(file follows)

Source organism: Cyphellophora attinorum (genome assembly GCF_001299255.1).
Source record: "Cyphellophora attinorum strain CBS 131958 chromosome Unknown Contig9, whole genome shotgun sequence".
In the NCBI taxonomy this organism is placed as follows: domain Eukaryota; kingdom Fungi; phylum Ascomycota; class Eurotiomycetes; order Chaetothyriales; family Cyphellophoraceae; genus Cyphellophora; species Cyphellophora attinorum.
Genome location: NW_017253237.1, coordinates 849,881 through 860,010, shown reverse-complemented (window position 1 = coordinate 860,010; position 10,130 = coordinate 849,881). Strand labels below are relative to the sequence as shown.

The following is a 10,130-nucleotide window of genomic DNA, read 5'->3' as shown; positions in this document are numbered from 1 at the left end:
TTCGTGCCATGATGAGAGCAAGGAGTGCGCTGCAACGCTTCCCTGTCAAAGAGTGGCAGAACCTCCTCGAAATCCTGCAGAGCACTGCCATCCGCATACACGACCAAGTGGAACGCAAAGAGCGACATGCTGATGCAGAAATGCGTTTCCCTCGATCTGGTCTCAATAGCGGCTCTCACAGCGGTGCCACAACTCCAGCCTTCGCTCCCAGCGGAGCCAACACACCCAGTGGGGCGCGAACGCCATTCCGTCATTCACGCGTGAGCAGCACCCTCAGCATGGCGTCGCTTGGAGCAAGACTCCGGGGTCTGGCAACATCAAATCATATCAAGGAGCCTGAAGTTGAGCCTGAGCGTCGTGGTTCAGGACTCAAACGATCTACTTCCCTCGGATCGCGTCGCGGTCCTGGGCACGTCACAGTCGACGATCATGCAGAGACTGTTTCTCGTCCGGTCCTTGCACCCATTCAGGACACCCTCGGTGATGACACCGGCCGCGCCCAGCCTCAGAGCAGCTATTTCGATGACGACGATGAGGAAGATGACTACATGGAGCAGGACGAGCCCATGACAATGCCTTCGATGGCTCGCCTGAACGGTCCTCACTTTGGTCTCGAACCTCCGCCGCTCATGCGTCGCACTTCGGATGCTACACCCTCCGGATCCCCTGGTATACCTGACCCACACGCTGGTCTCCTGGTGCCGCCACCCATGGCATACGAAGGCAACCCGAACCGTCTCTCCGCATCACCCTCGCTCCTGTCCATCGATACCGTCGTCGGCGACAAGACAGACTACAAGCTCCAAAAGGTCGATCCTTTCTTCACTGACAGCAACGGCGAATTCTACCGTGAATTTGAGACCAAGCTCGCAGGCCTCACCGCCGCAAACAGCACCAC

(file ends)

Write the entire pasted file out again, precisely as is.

Source organism: Cyphellophora attinorum (genome assembly GCF_001299255.1).
Source record: "Cyphellophora attinorum strain CBS 131958 chromosome Unknown Contig9, whole genome shotgun sequence".
In the NCBI taxonomy this organism is placed as follows: domain Eukaryota; kingdom Fungi; phylum Ascomycota; class Eurotiomycetes; order Chaetothyriales; family Cyphellophoraceae; genus Cyphellophora; species Cyphellophora attinorum.
Genome location: NW_017253237.1, coordinates 849,881 through 860,010, shown reverse-complemented (window position 1 = coordinate 860,010; position 10,130 = coordinate 849,881). Strand labels below are relative to the sequence as shown.

The following is a 10,130-nucleotide window of genomic DNA, read 5'->3' as shown; positions in this document are numbered from 1 at the left end:
TTCGTGCCATGATGAGAGCAAGGAGTGCGCTGCAACGCTTCCCTGTCAAAGAGTGGCAGAACCTCCTCGAAATCCTGCAGAGCACTGCCATCCGCATACACGACCAAGTGGAACGCAAAGAGCGACATGCTGATGCAGAAATGCGTTTCCCTCGATCTGGTCTCAATAGCGGCTCTCACAGCGGTGCCACAACTCCAGCCTTCGCTCCCAGCGGAGCCAACACACCCAGTGGGGCGCGAACGCCATTCCGTCATTCACGCGTGAGCAGCACCCTCAGCATGGCGTCGCTTGGAGCAAGACTCCGGGGTCTGGCAACATCAAATCATATCAAGGAGCCTGAAGTTGAGCCTGAGCGTCGTGGTTCAGGACTCAAACGATCTACTTCCCTCGGATCGCGTCGCGGTCCTGGGCACGTCACAGTCGACGATCATGCAGAGACTGTTTCTCGTCCGGTCCTTGCACCCATTCAGGACACCCTCGGTGATGACACCGGCCGCGCCCAGCCTCAGAGCAGCTATTTCGATGACGACGATGAGGAAGATGACTACATGGAGCAGGACGAGCCCATGACAATGCCTTCGATGGCTCGCCTGAACGGTCCTCACTTTGGTCTCGAACCTCCGCCGCTCATGCGTCGCACTTCGGATGCTACACCCTCCGGATCCCCTGGTATACCTGACCCACACGCTGGTCTCCTGGTGCCGCCACCCATGGCATACGAAGGCAACCCGAACCGTCTCTCCGCATCACCCTCGCTCCTGTCCATCGATACCGTCGTCGGCGACAAGACAGACTACAAGCTCCAAAAGGTCGATCCTTTCTTCACTGACAGCAACGGCGAATTCTACCGTGAATTTGAGACCAAGCTCGCAGGCCTCACCGCCGCAAACAGCACCAC